And was that the driving intention? To have that individual experience?
“I think everything just kind of came together. It was more about discovering the feeling of this movie, and when we wrote the script, it was very descriptive, so that was probably one starting point. There wasn’t a lot of human communication [in the film]. The idea was that you would watch a female protagonist be disconnected from her life and from the people within it. And in order to feel that as a viewer, you can’t have her explain herself. I can’t remember the last time I said to someone, ‘This is how I feel exactly right now.’ so it was really important to find symbolic ways of representing this character’s emotional journey. And because we were dealing with the idea of the redwoods, which is a very natural landscape, and something, that for us, is very overwhelming in power, we wanted something to be purely based in energy, emotion, something that is rooted deep in creation, and why we’re here, the natural environment.”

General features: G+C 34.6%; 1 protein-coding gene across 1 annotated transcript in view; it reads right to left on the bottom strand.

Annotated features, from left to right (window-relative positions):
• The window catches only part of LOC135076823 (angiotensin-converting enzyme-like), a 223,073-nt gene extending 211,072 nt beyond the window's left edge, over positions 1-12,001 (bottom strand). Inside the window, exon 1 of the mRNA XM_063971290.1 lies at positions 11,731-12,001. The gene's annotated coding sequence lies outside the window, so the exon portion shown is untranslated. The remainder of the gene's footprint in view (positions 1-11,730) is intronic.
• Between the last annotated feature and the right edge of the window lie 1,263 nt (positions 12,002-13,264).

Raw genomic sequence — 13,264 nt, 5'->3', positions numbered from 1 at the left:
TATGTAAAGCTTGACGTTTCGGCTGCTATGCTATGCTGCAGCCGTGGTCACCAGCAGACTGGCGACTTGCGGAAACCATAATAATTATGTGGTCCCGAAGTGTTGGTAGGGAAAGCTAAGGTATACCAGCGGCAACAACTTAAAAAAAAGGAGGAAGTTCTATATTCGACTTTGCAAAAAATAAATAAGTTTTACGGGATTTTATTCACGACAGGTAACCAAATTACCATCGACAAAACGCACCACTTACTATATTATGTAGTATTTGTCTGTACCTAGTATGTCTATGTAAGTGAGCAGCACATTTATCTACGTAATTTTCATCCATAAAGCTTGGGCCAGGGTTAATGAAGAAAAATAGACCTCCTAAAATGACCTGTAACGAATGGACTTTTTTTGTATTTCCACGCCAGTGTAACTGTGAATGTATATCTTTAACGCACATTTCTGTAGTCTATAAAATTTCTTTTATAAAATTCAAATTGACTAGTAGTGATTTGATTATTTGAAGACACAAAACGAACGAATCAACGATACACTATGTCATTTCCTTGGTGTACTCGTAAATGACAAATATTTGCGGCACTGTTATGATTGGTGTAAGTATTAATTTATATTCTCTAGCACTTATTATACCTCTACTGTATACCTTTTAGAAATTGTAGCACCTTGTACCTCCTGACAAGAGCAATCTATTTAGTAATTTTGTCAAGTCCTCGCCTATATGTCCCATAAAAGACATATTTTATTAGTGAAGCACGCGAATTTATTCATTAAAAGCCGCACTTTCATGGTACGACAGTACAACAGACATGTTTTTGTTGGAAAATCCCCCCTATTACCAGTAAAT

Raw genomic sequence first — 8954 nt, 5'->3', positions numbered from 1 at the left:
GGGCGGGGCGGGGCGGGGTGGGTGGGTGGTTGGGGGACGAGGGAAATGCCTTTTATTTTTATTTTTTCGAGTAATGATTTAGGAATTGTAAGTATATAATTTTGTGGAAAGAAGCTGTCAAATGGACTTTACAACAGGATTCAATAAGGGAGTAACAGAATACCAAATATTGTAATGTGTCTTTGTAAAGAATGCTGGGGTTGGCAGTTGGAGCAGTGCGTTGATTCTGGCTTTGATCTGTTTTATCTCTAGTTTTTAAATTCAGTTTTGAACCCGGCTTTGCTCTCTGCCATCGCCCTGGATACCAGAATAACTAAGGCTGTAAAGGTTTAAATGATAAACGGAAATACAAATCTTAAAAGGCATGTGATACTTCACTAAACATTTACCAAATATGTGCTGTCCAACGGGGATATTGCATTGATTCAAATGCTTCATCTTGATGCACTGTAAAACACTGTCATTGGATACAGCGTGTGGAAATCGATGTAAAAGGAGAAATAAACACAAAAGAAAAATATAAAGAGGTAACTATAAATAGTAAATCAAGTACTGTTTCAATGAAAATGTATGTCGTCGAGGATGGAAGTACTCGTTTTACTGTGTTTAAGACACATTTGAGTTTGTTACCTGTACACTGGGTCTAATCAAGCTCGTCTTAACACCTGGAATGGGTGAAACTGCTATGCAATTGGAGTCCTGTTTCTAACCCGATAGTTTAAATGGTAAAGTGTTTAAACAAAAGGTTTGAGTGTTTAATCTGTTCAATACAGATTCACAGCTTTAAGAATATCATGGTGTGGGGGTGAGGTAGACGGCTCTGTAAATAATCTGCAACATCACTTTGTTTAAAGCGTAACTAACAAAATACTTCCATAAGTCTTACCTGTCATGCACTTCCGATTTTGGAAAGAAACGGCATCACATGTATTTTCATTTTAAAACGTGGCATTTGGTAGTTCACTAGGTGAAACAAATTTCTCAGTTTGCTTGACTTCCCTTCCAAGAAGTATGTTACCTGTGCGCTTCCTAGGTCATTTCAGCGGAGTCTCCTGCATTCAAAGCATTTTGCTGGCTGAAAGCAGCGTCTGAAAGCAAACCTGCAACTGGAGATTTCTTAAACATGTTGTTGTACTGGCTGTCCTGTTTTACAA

And speaking of natural environment, there’s also all the floral imagery, which is natural, but at the same time, a lot of it was very stylized and very intentional. Whether it’s the double exposure of the florals, or the flowers Theresa is scraping off a cake.
“We always said that Theresa, whether she’s in the house or not, nature would invade her. That’s what Theresa is kind of trying to get back to. The one thing that’s literal that she says in this film, is that she was lost in the woods when she was younger and she was found, she wanted to go back in the woods. I don’t think she connects to human society on some level, and in that sense, nature is always invading, the flowers are there.”